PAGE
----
The town presented an application for the funds to its Accommodations Tax Advisory Committee on Thursday, and the panel will consider it alongside more than two dozen other applications at its meeting next week.
The town's application is more than one-third of the total amount requested from the panel, and its final $1.286 million price tag would be almost $250,000 more than it received last year and almost $300,000 more than it received two years ago, according to the application.
But the application is not out of the ordinary nor unfair, committee chairman Mike Alsko said.
"Historically we have always made a recommendation to fund the town in some regard or another," he said. "They have a financial need because there is a significant financial burden placed on the town's general fund because of tourism here. We're seeing that as a valid reason to request funding."
More than 2.6 million people visited the island last year, which clearly impacts the way the Beaufort County Sheriff's Office must staff there and the maintenance required across town, according to Alsko and the application.
For the past 20 years, the town has applied to use a portion of the accommodations taxes -- money collected on overnight lodging from visitors -- to help supplement the town services those same visitors use, said town manager Steve Riley.
This year is unlikely to be any different, although final recommendations on tax grants have yet to be decided, Alsko said.
The process on Hilton Head throws a similar government application in Beaufort into sharp relief.
Two weeks ago, the city's Tourism Development Advisory Committee -- its version of the Accommodations Tax Advisory Committee -- disagreed with the city's request for $250,000 in accommodations tax funding to pay for a surveillance system, extra patrol officers downtown and Spanish Moss Trail maintenance.
Instead, the panel recommended the city receive only $5,000 because its requests didn't match the tax grants' objective to help draw more visitors to the area nor that the panel favor parties raising matching private funds, committee leaders told The Beaufort Gazette.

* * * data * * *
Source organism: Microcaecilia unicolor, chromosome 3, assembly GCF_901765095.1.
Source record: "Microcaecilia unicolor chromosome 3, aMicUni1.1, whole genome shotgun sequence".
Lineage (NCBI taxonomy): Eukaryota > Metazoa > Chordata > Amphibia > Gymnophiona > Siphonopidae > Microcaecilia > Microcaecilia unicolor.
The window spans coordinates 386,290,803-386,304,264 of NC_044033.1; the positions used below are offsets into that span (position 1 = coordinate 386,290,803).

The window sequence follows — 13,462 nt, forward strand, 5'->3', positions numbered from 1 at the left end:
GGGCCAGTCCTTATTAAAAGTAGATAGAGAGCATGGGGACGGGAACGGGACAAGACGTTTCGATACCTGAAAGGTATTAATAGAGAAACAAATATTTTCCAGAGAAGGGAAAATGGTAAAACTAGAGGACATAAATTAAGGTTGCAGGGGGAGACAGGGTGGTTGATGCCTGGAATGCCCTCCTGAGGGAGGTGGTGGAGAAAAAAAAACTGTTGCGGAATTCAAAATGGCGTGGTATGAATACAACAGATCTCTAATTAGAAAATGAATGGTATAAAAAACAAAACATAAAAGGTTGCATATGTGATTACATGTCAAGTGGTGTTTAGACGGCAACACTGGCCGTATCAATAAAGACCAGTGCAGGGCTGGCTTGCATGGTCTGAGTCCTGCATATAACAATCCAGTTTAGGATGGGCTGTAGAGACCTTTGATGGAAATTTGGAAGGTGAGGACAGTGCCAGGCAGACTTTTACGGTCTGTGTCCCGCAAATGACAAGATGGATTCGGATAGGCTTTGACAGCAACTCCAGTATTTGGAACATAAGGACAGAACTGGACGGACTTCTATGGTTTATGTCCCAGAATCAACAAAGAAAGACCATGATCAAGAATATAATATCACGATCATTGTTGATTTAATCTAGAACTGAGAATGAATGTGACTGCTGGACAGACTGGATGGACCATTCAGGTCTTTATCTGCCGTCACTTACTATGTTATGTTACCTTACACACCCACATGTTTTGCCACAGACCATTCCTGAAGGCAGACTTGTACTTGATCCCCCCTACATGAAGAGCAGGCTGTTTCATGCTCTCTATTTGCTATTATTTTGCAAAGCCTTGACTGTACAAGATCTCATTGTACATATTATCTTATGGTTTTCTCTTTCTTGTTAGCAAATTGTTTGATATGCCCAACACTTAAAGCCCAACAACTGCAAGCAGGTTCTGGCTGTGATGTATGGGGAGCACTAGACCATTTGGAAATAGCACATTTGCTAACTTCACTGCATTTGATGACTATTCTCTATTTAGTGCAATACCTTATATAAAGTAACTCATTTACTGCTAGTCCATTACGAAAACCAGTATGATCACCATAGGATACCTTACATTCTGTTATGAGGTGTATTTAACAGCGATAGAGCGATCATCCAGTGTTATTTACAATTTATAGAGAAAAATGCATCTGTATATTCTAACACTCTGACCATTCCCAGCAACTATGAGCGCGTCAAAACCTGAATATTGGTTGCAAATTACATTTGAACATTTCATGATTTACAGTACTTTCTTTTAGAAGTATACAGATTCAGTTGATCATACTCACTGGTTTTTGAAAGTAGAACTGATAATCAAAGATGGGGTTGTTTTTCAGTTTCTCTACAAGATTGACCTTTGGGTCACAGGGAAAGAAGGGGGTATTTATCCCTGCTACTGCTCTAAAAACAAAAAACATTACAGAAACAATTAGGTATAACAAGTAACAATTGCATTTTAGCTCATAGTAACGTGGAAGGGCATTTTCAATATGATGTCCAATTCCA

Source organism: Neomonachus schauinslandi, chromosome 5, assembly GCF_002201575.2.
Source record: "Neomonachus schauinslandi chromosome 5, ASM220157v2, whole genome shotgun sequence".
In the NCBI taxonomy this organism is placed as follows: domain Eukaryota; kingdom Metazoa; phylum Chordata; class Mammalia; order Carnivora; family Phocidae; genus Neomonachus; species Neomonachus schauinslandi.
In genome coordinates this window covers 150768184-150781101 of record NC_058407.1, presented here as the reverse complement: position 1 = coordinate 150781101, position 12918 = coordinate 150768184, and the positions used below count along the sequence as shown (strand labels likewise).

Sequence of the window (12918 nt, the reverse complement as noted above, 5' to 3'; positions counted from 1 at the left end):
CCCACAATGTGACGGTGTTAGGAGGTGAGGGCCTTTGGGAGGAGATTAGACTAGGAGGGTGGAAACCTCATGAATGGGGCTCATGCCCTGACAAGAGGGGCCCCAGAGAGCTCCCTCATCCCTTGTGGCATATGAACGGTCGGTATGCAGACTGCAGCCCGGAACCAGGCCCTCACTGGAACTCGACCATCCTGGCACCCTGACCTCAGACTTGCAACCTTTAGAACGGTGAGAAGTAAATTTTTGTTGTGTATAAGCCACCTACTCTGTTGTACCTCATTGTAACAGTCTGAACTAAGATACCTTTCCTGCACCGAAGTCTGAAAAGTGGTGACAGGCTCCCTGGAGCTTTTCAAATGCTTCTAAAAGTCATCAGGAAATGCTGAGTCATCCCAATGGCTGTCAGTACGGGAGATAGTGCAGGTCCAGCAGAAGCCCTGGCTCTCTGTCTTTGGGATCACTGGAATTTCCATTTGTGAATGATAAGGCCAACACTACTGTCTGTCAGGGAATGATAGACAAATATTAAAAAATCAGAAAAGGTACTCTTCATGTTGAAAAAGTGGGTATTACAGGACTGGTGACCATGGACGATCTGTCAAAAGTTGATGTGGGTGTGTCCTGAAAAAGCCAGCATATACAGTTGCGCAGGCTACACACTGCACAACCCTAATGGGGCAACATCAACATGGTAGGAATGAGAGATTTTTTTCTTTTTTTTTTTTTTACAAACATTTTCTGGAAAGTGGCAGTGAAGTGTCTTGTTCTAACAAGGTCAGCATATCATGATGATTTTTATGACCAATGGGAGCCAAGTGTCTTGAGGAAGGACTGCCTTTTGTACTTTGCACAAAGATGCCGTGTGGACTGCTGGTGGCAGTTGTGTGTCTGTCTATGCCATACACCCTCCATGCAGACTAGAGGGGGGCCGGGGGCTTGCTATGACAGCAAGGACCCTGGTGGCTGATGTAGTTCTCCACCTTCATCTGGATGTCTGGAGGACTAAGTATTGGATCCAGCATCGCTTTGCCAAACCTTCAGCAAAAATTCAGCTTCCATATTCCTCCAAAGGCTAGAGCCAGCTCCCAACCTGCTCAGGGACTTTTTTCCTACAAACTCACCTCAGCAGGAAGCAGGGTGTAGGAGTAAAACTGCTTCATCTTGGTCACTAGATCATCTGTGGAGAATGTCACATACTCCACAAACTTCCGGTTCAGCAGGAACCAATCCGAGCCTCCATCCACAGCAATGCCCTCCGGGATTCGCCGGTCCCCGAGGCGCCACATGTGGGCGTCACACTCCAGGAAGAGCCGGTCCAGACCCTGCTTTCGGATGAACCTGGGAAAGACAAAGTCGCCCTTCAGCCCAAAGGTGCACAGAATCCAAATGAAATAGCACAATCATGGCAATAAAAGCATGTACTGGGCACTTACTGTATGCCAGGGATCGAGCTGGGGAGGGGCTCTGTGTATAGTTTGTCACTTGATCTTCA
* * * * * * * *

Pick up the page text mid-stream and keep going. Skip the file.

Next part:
Beaufort Mayor Billy Keyserling has written that the committee misunderstood the city's request, noting that state law allows accommodations tax funding to be used to help provide services for tourists, such as law enforcement.
It's a financing formula Hilton Head has employed for almost two decades that calculates that 29 percent of accommodations tax dollars be used to support police, code enforcement and maintenance, said Marcy Benson, senior grants administrator for the town.
Hilton Head's accommodations tax committee has long agreed with that formula, but not without tackling the same questions Beaufort has recently considered, Alsko said.
"It's a really interesting question, but I think their approach is very responsible," he said of Hilton Head's formula. "I think a lot of people have the question in the community, 'Could the town support this on their own without the grant funding?' But we know the ultimate ramifications of that would be higher taxes for the residents."
Where would the money go?
If awarded, the town's accommodations tax dollars would be split as follows, according to senior grants administrator Marcy Benson:
- Beaufort, bed-tax panel clash over how money should be used, Oct. 26, 2015
- Hilton Head Island chamber of commerce, local golf clubs seek big push to attract new players, Oct. 22, 2015
- Release of contract with Hilton Head chamber delayed; negotiations continue in secret, Oct. 18, 2015